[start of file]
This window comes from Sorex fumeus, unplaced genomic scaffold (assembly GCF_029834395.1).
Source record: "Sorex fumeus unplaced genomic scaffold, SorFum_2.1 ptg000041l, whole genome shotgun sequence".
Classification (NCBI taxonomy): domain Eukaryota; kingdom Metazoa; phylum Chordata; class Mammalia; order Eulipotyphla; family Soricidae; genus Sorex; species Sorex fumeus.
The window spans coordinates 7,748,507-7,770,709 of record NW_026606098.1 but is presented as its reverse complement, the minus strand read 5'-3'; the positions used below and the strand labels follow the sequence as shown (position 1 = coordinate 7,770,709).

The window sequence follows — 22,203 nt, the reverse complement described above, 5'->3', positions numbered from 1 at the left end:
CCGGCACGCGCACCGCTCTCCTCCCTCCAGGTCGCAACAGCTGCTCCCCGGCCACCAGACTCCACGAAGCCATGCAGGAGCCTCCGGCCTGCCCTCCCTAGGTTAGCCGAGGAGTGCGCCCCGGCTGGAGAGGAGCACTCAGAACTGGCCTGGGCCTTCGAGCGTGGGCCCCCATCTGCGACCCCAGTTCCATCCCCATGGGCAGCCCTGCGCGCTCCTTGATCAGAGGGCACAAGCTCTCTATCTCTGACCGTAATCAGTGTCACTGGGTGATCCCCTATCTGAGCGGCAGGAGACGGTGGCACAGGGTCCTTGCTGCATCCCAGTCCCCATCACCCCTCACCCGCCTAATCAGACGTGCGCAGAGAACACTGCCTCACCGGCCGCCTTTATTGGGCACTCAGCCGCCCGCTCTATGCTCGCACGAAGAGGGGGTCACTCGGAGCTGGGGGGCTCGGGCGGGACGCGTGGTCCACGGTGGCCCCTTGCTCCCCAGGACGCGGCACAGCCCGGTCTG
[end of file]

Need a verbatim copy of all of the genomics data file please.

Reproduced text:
This window comes from Sorex fumeus, unplaced genomic scaffold (assembly GCF_029834395.1).
Source record: "Sorex fumeus unplaced genomic scaffold, SorFum_2.1 ptg000041l, whole genome shotgun sequence".
Classification (NCBI taxonomy): domain Eukaryota; kingdom Metazoa; phylum Chordata; class Mammalia; order Eulipotyphla; family Soricidae; genus Sorex; species Sorex fumeus.
The window spans coordinates 7,748,507-7,770,709 of record NW_026606098.1 but is presented as its reverse complement, the minus strand read 5'-3'; the positions used below and the strand labels follow the sequence as shown (position 1 = coordinate 7,770,709).

The window sequence follows — 22,203 nt, the reverse complement described above, 5'->3', positions numbered from 1 at the left end:
CCGGCACGCGCACCGCTCTCCTCCCTCCAGGTCGCAACAGCTGCTCCCCGGCCACCAGACTCCACGAAGCCATGCAGGAGCCTCCGGCCTGCCCTCCCTAGGTTAGCCGAGGAGTGCGCCCCGGCTGGAGAGGAGCACTCAGAACTGGCCTGGGCCTTCGAGCGTGGGCCCCCATCTGCGACCCCAGTTCCATCCCCATGGGCAGCCCTGCGCGCTCCTTGATCAGAGGGCACAAGCTCTCTATCTCTGACCGTAATCAGTGTCACTGGGTGATCCCCTATCTGAGCGGCAGGAGACGGTGGCACAGGGTCCTTGCTGCATCCCAGTCCCCATCACCCCTCACCCGCCTAATCAGACGTGCGCAGAGAACACTGCCTCACCGGCCGCCTTTATTGGGCACTCAGCCGCCCGCTCTATGCTCGCACGAAGAGGGGGTCACTCGGAGCTGGGGGGCTCGGGCGGGACGCGTGGTCCACGGTGGCCCCTTGCTCCCCAGGACGCGGCACAGCCCGGTCTG